This is the 21st century. Women can be CEOs and can even run for president. I’m wondering if women can ask out men and it work out. By work out, I mean that this initiative creates a healthy and mutually beneficial relationship with the potential for marriage. And I don’t see the cougar thing as fitting those parameters; I don’t mean a BYU cougar either. As I shared in my previously posted tome My Current Flux of My Fluctuating View of Dating, the purpose of dating for a Latter-day Saint (Mormon) is to lead to marriage and create a strong family life. Also, there are no ‘soul mates.’ Partner selection is a matter of free will.
Mormon Women Expect the Man to be the Man
I’m not afraid of extending invitations. I’d invite someone else’s dog to spend time with me if I thought something enjoyable could come of it. I wasn’t always this way. Being comfortable with this kind of thing comes from years of purposefully stepping outside of my comfort zone. I try to expand my comfort zone so I can feel like I’m progressing and because I don’t want fear to disable me from enjoying the best things in life. Sometimes I do things BECAUSE they scare me. After a while, the fear dissipates.
So, I have few inhibitions to extending invitations, why don’t I ask out men all the time?
Mormon women expect the man to be the man. By being “the man” I mean someone who demonstrates ability to be a leader in the home and out. A manly man in a Mormon woman’s mind is capable of providing mentally, emotionally, physically and financially. He’s a protector. He’s a caregiver. He moves forward with faith. And he isn’t lazy. He’s willing to outreach to others within his spiritual community and his greater community so they can progress and have better lives.
With that said, he doesn’t dominate his romantic relationship. A manly Mormon man creates an equal partnership. He’s not controlling. This offends God (Doc & Cov 121:34-37).
To me, when a healthy adult Mormon man asks for dates, it suggests several possibles in my mind:
1. He may have his priorities in order by making dating a top priority. As I previously mentioned, Mormons believe the family to be centered in Christ, the creation of which is one of our greatest purposes on earth. Seeking to create and care for his own family is the best way he can spend his time. Other aspects of life are also important, but a manly man makes this a high priority.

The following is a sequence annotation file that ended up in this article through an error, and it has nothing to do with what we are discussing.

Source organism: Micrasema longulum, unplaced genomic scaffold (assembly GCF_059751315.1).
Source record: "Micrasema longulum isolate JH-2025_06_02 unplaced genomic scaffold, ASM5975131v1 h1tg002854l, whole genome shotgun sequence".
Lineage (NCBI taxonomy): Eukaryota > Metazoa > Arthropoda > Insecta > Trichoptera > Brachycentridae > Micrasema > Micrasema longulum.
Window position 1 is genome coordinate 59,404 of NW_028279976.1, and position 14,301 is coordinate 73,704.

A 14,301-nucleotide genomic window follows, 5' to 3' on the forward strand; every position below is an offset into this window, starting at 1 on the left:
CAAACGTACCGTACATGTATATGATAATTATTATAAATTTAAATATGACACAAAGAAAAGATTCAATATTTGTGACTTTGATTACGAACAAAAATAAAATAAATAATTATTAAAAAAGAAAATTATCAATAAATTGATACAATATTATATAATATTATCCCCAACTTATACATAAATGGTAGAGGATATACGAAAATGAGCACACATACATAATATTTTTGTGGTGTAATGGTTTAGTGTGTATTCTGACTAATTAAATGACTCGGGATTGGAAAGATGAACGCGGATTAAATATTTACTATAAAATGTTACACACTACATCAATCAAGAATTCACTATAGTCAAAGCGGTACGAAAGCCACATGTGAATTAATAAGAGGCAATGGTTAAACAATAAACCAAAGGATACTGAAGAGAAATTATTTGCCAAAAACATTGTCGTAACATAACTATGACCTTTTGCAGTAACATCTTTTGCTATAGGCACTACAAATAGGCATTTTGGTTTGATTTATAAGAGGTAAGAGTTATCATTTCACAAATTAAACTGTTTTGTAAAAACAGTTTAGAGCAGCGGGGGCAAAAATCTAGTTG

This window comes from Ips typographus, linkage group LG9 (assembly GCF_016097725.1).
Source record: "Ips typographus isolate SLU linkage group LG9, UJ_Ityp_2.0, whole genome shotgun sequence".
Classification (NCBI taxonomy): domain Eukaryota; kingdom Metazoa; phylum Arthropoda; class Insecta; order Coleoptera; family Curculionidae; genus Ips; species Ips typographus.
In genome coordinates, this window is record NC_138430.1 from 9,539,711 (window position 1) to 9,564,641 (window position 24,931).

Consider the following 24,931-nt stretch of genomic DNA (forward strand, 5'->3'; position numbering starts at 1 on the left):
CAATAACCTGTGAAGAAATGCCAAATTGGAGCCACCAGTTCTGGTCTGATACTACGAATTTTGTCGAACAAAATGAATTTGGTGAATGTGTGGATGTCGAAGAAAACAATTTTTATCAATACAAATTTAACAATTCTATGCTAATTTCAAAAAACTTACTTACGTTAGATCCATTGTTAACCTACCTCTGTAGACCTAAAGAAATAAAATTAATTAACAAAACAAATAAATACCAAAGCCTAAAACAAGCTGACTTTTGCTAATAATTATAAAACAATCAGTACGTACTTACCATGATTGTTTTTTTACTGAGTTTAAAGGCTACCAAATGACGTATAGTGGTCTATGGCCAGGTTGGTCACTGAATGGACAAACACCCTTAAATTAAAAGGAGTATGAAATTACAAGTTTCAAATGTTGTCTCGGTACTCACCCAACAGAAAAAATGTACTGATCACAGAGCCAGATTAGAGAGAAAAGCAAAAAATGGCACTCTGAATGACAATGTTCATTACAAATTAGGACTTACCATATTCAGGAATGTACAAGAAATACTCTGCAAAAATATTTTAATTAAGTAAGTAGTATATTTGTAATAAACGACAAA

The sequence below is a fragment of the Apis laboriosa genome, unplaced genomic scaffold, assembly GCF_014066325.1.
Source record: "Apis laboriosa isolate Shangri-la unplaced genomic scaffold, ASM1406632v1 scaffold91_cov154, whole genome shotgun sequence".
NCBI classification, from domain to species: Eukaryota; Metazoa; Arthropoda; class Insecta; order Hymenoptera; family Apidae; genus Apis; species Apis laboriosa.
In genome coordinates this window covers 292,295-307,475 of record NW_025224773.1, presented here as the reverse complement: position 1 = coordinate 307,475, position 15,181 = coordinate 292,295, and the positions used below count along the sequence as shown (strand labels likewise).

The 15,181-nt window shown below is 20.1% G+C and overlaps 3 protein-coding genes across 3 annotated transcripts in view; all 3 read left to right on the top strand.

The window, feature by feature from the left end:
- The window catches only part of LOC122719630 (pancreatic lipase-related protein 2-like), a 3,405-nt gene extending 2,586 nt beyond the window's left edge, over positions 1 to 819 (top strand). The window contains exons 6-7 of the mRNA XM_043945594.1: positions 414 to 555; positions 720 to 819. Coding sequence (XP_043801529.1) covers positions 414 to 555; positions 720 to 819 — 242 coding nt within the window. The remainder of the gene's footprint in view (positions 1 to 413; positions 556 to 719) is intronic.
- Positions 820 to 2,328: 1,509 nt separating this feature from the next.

2. He may be looking to invest, rather than simply “hanging out” or “coasting.” As a related note, it’s really hurtful and frustrating when someone pursues me without the purpose of investing, most especially if they’re someone in whom I can invest. I’m willing to get burned and burned again, but only for the chance that it could work out. I’m not willing to get burned to be someone else’s entertainment. But, usually men who aren’t willing to invest are not asking for repeated, sequential dates.
3. He may be a manly man.
Chivalry Isn’t Dead, the Mormons Keep it Alive
Some claim feminism killed chivalry, but at least the Mormons keep it alive. Acting as a gentleman, at least in my mind, suggests a man is a manly man in the way I’ve described. When a man opens my door or helps me carry heavy things or takes me to dinner, it doesn’t suddenly make me a mindless subordinate. He’s showing me respect. Some claim chivalry is a false guise men use to get sex. Well, since Mormons believe that God’s Law of Chastity means that sex is sacred and reserved for the bonds of marriage, this doesn’t really apply to Mormon men. Plus, it’s my observation that Mormon men broadly extend chivalry to the women around them, regardless of romantic interest.
Am I powerless in an age of empowered women?
Much of this persuades me that I shouldn’t be asking for dates with men. If he’s a manly man, he’d be asking me. Should I wait around for someone to ask me out? What do I do? With so many wonderful women in the Washington, D.C. Latter-day Saint (Mormon) community if I sat back waiting, I’d probably always be waiting. What’s a girl to do?